so many occasions, to be altogether free from every motion of anger. No one, as Seneca says, can
be entirely exempt from this passion. All our efforts must be directed to the moderation of the
feelings of anger which spring up in the soul. How are they to be moderated ? By meek­
ness. This is called the virtue of the lamb-that is, the beloved virtue of Jesus Christ. Because
like a lamb, without anger or even complaint, He bore the sorrows of His Passion and Crucifixion.
He shall be led as a sheep to the slaughter, and shall be dumb as a larnb before his shearer, and
he shall not open his moiith-(Is. liii. 7).. Hence He taught us to learn of Him meekness and
humility of heart. Learn of me, because I am meek and humble of heart–(Matth. xi. 29).
Oh, how pleasing in the sight of God are the meek, who submit in peace to all crosses, misfortunes,
perse­ cutions, and injuries ! To the meek is promised the Kingdom of Heaven. Blessed are the
meek, for they shall possess the land-(1\fatth. v. 4). They are called the children of God.
Blessed are the peacemakers; for they shall be called the children of God-(Matth. v. 9). Some boast
of their meekness but without any grounds ; for they are meek only towards those who praise and
confer favours upon them, but to those who injure or censure them they are all fury and vengeance.
The virtue of meekness consists in being meek and peaceful towards those who hate and maltreat us.
With them th….t hated peace I was peaceful-(Ps. cxix. 6).
We must, as St. Paul says, put on the bowels of mercy towards all men, and bear one with another.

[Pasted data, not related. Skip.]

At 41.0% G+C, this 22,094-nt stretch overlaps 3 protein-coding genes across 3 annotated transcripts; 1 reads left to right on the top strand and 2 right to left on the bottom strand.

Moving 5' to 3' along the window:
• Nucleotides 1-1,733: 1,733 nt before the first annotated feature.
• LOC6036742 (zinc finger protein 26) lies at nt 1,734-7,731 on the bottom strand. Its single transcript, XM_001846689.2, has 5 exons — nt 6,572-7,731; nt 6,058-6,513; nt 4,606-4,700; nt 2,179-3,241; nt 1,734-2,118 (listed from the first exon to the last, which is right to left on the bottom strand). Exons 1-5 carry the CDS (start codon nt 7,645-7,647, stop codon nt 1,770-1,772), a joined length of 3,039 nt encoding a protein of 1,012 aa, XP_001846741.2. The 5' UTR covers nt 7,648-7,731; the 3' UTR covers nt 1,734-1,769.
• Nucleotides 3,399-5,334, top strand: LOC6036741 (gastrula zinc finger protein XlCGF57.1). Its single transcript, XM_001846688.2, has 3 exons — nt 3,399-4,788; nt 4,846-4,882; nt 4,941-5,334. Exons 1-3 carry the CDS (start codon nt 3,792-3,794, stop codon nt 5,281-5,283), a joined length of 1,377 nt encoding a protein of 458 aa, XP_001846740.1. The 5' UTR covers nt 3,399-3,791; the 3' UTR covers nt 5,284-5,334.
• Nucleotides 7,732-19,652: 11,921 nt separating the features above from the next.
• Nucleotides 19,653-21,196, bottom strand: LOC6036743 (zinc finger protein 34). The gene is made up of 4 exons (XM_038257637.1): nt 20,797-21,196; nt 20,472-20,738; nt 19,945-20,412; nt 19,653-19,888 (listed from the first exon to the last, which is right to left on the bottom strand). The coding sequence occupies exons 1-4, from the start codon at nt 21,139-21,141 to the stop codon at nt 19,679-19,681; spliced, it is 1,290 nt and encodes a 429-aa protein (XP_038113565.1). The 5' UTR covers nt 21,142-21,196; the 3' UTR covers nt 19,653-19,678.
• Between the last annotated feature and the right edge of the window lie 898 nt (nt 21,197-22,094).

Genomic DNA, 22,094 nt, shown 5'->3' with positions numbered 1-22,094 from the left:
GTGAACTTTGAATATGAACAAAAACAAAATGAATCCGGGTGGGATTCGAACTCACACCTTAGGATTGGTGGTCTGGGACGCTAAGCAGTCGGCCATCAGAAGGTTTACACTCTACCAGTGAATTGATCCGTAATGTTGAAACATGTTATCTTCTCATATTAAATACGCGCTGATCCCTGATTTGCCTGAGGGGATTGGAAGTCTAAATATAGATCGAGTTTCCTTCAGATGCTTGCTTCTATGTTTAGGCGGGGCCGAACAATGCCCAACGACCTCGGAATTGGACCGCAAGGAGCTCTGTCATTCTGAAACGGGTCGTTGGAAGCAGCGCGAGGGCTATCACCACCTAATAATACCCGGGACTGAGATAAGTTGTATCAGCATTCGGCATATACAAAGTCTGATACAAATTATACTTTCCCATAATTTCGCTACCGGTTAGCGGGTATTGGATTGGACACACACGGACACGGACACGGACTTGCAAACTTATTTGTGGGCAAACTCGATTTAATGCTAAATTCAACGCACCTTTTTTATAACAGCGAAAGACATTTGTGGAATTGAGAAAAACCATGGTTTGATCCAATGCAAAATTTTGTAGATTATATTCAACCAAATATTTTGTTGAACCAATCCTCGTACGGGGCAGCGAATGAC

Put ye on the bowels of mercy, humility, modesty, patience, bear­ ing with one another, and
forgiving one another, if any have a complaint against another-Col. iii. 12). You wish others to
bear with your defects, and to pardon your faults; you should act in the same manner towards them.
Whenever, then, you receive an insult from a person enraged against you, remember that a
mild answer breaketh wrath-(Prov. xv. 1). A certain monk once passed through a cornfield : the
owner of the field ran out and spoke to him in very offensive and injurious language. The monk
humbly replied : Brother, you are rignt; I have done wrong; pardon me. By this answer the
husbandman was so much appeased that he instantly became calm, and even wished to follow the monk
and enter into Religion. The proud make use of the humiliations they receive to increase their pride; but the humble and the meek turn t e contempt and insults offered to them into an occasion of advancing in humility. “He,” says St. Bernard, “is humble who converts humiliation into humility.”
“A man of meekness,” says St. John Chrysostom ” is useful to himself and to others.” The meek are
useful to themselves because, according to Father Alvarez, the time of humiliation and
contempt is for them the time of merit. Hence Jesus Christ calls His disciples happy when they
shall be reviled and perse cuted. Blessed m·e ye when they shall rrevile you and and persecute
you-(Matth. v. 11). Hence the Saints have always desired to be despised as Jesus Christ was
despised. The meek are useful to others, because, as the same St. John Chrysostom says, there is
nothing better calculated to draw others to God than to see a Christian meek and cheerful when he
receives an injury o:r an insult. The reason is because virtue is known by being tried; and, as
gold is tried by fire, so the meekness of men is proved by humiliation. Gold and silver are tried
in the fire, but acceptable men in the furnace of humiliation-(Ecclus. ii. 5).